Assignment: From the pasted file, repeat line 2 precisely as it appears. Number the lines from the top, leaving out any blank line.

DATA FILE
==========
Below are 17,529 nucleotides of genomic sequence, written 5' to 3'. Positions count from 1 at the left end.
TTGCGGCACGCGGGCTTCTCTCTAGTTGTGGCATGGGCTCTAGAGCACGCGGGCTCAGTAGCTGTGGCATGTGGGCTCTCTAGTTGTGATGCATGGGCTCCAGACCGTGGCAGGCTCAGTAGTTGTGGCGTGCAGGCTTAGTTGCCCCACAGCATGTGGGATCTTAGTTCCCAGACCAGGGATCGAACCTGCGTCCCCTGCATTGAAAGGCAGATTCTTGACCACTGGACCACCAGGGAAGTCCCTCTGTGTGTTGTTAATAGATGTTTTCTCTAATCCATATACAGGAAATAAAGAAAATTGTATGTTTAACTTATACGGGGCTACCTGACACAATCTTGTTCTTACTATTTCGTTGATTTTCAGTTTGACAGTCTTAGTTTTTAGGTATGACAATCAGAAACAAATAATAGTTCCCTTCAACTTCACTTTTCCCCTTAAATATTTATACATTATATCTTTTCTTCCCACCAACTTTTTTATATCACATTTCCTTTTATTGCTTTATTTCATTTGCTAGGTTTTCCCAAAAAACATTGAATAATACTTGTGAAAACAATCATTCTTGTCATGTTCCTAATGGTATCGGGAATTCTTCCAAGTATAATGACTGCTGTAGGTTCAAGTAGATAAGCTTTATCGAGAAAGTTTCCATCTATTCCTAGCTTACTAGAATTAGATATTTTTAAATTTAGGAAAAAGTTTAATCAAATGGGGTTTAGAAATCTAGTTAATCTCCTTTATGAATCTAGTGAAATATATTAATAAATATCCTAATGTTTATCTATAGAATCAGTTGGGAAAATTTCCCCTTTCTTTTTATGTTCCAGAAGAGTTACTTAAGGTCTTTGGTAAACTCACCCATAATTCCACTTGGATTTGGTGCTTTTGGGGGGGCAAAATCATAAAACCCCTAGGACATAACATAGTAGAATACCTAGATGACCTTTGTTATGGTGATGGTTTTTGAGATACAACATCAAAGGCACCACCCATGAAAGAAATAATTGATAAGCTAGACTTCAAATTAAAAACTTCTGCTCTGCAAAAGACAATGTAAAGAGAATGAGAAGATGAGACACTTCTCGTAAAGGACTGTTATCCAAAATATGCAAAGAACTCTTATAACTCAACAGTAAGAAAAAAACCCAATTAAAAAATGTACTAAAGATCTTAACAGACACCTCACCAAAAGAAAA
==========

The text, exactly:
TTGCGGCACGCGGGCTTCTCTCTAGTTGTGGCATGGGCTCTAGAGCACGCGGGCTCAGTAGCTGTGGCATGTGGGCTCTCTAGTTGTGATGCATGGGCTCCAGACCGTGGCAGGCTCAGTAGTTGTGGCGTGCAGGCTTAGTTGCCCCACAGCATGTGGGATCTTAGTTCCCAGACCAGGGATCGAACCTGCGTCCCCTGCATTGAAAGGCAGATTCTTGACCACTGGACCACCAGGGAAGTCCCTCTGTGTGTTGTTAATAGATGTTTTCTCTAATCCATATACAGGAAATAAAGAAAATTGTATGTTTAACTTATACGGGGCTACCTGACACAATCTTGTTCTTACTATTTCGTTGATTTTCAGTTTGACAGTCTTAGTTTTTAGGTATGACAATCAGAAACAAATAATAGTTCCCTTCAACTTCACTTTTCCCCTTAAATATTTATACATTATATCTTTTCTTCCCACCAACTTTTTTATATCACATTTCCTTTTATTGCTTTATTTCATTTGCTAGGTTTTCCCAAAAAACATTGAATAATACTTGTGAAAACAATCATTCTTGTCATGTTCCTAATGGTATCGGGAATTCTTCCAAGTATAATGACTGCTGTAGGTTCAAGTAGATAAGCTTTATCGAGAAAGTTTCCATCTATTCCTAGCTTACTAGAATTAGATATTTTTAAATTTAGGAAAAAGTTTAATCAAATGGGGTTTAGAAATCTAGTTAATCTCCTTTATGAATCTAGTGAAATATATTAATAAATATCCTAATGTTTATCTATAGAATCAGTTGGGAAAATTTCCCCTTTCTTTTTATGTTCCAGAAGAGTTACTTAAGGTCTTTGGTAAACTCACCCATAATTCCACTTGGATTTGGTGCTTTTGGGGGGGCAAAATCATAAAACCCCTAGGACATAACATAGTAGAATACCTAGATGACCTTTGTTATGGTGATGGTTTTTGAGATACAACATCAAAGGCACCACCCATGAAAGAAATAATTGATAAGCTAGACTTCAAATTAAAAACTTCTGCTCTGCAAAAGACAATGTAAAGAGAATGAGAAGATGAGACACTTCTCGTAAAGGACTGTTATCCAAAATATGCAAAGAACTCTTATAACTCAACAGTAAGAAAAAAACCCAATTAAAAAATGTACTAAAGATCTTAACAGACACCTCACCAAAAGAAAA